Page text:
Another theme of mine, the “jobs tsunami thesis,” has also been bumpy since early 2011, but it’s still working better than the clarion calls for near-zero job growth. Further, the PMI, LEI, ISM, and Regional Fed surveys increase the odds that economic activity in future quarters will stay in a 2-3% range, rather than the zero line or below.
Very Low Rates
Simply put, the current Fed and global central banks are holding interest rates at levels well below what would normally be considered highly stimulative. Rates could rise 200 bps, and still be at levels where prior Fed easing cycles have stopped at the lows. In my view, this is vastly under-appreciated. Moreover, very little credence is given to the duration of these low rates. This duration effect produces a compounding factor for future stimulus.
Realignment of Consumer Savings Vs. Debt Load
I believe one of the most significant long-term benefits of the real estate bubble popping could be the significant rise in the savings rate. If this holds, the future consumer will continue to shift from spending irrationally to saving rationally. This will pay huge dividends for long-term future consumption, as it amplifies the future wealth effect.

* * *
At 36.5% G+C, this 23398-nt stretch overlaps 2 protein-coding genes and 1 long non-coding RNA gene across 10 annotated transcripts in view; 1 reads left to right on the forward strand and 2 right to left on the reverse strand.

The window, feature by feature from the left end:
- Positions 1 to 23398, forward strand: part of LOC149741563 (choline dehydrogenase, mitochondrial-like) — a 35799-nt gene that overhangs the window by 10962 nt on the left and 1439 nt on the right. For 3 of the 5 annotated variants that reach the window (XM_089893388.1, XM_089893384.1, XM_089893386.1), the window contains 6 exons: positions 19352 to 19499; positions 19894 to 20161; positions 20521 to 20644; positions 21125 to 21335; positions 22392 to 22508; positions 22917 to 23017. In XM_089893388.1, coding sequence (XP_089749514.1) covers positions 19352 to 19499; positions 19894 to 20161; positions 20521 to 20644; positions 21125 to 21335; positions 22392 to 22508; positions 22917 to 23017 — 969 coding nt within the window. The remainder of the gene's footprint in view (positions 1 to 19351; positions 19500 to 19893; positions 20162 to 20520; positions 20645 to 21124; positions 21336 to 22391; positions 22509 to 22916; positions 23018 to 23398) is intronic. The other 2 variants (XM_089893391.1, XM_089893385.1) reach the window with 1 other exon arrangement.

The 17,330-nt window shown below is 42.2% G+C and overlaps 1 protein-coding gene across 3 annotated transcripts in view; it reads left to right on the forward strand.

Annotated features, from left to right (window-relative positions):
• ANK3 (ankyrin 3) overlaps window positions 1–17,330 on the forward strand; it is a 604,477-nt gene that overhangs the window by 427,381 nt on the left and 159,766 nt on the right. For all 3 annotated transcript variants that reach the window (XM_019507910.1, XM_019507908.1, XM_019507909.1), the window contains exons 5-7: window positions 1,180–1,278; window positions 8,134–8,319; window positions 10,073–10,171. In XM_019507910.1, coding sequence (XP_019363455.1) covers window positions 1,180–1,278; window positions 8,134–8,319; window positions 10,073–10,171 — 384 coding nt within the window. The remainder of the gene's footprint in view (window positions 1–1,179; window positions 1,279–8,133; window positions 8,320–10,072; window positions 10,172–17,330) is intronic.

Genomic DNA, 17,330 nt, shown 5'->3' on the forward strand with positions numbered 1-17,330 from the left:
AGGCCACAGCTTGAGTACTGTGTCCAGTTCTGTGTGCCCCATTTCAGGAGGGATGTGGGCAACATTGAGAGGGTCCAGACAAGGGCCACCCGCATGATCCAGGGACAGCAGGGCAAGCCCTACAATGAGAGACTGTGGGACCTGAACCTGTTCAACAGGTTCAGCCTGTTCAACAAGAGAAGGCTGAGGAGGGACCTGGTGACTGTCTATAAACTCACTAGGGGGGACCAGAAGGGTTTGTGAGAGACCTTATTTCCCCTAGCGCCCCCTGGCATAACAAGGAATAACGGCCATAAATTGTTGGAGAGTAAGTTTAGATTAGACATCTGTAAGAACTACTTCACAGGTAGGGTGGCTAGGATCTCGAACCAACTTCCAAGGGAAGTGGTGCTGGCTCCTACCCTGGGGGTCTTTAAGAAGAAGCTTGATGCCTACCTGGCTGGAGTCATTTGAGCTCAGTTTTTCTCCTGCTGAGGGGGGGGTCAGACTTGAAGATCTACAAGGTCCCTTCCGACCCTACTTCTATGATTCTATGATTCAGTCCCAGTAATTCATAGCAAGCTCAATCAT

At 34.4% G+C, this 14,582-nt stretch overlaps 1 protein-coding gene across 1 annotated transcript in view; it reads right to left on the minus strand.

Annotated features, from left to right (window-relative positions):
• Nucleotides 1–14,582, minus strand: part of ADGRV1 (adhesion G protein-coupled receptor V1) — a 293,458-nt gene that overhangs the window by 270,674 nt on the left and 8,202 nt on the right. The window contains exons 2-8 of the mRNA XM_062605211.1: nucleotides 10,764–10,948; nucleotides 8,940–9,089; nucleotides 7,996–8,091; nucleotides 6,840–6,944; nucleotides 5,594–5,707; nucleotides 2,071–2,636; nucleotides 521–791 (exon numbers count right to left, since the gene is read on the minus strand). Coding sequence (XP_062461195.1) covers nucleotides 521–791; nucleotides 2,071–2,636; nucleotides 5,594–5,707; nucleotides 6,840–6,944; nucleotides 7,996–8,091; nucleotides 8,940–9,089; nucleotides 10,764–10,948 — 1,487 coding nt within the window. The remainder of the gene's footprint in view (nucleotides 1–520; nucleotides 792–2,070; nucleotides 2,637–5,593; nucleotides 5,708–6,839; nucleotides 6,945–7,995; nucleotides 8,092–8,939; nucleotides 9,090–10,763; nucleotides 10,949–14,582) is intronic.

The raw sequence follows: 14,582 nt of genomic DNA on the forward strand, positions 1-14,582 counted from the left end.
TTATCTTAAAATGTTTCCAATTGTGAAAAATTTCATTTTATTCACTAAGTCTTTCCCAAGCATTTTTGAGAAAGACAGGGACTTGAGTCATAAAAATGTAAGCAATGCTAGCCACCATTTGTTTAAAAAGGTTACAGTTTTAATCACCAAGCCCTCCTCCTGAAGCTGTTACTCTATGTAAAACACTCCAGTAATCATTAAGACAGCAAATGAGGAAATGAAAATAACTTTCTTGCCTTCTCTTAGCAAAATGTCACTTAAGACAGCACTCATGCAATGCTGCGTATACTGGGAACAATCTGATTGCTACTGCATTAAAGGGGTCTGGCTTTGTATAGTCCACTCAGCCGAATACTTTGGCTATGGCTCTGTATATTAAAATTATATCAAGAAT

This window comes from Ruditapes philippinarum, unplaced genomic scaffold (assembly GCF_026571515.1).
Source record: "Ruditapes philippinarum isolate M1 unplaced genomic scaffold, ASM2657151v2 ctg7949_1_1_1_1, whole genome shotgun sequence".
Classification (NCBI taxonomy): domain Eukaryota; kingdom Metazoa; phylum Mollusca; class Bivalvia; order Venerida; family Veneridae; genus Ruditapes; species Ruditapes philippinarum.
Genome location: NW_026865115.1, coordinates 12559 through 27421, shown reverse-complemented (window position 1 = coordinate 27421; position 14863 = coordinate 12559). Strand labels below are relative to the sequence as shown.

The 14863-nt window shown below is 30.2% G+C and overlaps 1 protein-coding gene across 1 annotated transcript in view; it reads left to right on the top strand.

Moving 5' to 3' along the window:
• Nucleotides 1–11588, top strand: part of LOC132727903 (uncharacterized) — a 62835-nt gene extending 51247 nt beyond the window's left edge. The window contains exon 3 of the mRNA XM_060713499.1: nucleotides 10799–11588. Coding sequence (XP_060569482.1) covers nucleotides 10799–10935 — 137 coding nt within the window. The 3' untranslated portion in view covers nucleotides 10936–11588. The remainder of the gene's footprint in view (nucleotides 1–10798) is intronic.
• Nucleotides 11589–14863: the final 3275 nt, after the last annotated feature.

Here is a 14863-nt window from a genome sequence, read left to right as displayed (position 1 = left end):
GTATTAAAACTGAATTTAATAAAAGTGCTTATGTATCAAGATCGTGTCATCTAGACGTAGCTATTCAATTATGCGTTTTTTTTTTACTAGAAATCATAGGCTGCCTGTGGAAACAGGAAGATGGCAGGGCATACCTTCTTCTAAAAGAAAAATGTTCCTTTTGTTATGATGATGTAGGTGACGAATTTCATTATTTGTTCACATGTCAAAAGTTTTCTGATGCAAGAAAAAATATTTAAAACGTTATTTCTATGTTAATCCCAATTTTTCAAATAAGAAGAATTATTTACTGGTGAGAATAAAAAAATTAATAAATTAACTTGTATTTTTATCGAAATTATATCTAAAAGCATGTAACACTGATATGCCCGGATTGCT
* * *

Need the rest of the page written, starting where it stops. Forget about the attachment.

Europe Is in a Recession, So What?
OK, so the EU (or most of it) is in a recession. The key question is: how severe is this recession and how much does it impact the US? However, the net effect of the EU economy on US GDP looks to be materially overstated by many.
First, there’s the simple fact that economic activity in the EU region is already at a lower base. Second, the effect or impact of Europe’s problems on the US GDP is often overstated. A recession in the EU of negative 2.5% would reduce the US GDP “measure” by 0.1%. For example, US GDP of 3.0% would drop to 2.9%. An even steeper decline of 5% in economic activity (which would be massive off the current base) would drop the rate to roughly 2.8%.
(It’s worth noting that at a 7% growth rate, China creates the GDP equivalent of Greece (annual output) in 11 weeks.)